For a distinctive Presidio Heights mansion with a walled garden, designer Hillary Thomas turns back a century of neglect and falls in love in the process
After Sawyer’s parents died when he was a child, he went to live with his ward and uncle, Leland Stanford, the industrialist tycoon and founder of the eponymous university. Sawyer, who graduated from the first class of Stanford University, went on to study in France. Deeply inspired by his time there, he returned to San Francisco, was hired by the venerable Potter family to build them a stately manor in the heart of the city, and thus broke ground for the fortified edifice. (Sawyer, learning a lesson from the 1906 earthquake that all but leveled the City by the Bay, was one of the first architects to use reinforced concrete in single-family-home construction.)
“I wanted the opportunity to do something really special,” recalls Thomas of finding the property, which “was desperate for light and a youthful point of view.” With its unusual walled-in garden and location adjacent to the foggy forests of San Francisco’s historic Presidio district, the home feels like a country house in the center of town. But doing “something special” also meant working hard to turn back decades of ill-advised alterations and neglect. The property, sold for the first time in 1960 to the kingdom of Belgium to become its consulate, later fell into total disrepair. “It was a Grey Gardens situation,” comments Thomas. The residence would be traded three more times—in 1982, by a family who made it into a separate home for their four children; in 2005, when it became a decorators’ show house; and then again in 2006—before Thomas entered the picture in 2012.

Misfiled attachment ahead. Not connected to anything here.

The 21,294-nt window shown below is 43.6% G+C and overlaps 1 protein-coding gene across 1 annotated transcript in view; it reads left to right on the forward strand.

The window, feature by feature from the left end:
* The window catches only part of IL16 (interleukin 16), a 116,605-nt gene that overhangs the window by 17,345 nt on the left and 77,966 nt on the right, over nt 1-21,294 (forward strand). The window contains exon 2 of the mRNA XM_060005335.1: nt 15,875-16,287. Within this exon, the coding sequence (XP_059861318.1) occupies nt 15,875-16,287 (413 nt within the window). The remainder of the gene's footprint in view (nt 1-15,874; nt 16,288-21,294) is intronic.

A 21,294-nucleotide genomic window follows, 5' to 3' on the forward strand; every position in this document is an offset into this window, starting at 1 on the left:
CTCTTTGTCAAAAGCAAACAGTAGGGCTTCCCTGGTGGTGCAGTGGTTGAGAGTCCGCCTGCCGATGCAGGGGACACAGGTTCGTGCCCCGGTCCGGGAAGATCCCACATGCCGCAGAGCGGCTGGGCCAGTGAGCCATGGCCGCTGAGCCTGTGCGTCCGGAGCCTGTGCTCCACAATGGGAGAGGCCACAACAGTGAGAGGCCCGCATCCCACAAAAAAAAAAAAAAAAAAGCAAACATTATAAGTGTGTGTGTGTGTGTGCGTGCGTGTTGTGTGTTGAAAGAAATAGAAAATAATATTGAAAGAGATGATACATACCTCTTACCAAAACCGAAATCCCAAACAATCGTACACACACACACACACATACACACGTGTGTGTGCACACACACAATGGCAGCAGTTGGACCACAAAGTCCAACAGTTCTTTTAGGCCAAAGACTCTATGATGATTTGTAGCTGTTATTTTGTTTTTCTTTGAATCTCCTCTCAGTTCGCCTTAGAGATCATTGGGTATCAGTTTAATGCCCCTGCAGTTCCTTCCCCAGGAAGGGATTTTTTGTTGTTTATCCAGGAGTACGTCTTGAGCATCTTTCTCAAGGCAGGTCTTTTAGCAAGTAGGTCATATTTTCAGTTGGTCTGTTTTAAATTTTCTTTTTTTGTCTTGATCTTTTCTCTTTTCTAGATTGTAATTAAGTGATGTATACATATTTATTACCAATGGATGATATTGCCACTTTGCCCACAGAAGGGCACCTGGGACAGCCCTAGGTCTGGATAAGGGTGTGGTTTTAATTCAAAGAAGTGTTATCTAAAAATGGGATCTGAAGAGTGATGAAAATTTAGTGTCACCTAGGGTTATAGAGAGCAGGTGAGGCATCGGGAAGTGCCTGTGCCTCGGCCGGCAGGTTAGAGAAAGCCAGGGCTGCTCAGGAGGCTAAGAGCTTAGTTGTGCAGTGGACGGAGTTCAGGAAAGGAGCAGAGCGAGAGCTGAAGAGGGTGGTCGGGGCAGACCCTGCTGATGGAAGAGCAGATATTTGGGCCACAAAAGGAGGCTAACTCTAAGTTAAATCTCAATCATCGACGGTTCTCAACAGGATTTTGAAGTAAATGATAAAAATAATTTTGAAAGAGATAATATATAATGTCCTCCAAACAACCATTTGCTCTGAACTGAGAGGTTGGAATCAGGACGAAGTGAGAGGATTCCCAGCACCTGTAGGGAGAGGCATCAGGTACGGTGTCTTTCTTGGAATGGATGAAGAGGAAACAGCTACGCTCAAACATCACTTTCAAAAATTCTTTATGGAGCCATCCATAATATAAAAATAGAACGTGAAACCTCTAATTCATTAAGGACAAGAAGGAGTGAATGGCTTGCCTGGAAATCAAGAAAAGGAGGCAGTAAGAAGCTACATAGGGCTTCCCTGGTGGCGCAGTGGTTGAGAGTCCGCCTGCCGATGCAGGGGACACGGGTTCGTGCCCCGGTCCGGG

The designer happened to be visiting friends across the street when she caught sight of the place. “The house felt like a timid grand dame; she needed light and love,” she says. “With so many owners, she was ready for love.” And like so many great love stories, this one has a rather unexpected ending: Both the house and Hillary found lasting companionship in the process. Indeed, Thomas fell in love with the house and its owner. It only took a century, but at last the formerly patchwork building became a unified home filled with youthful design.
“We wanted it to be a family home first and foremost: At any time, we have lots of kids running around, and we wanted a warm backdrop for everything from intimate dinners to grand parties and events,” says Thomas. “We changed everything—we reversed the flow. Now it feels right, it feels loved, and it feels like home.”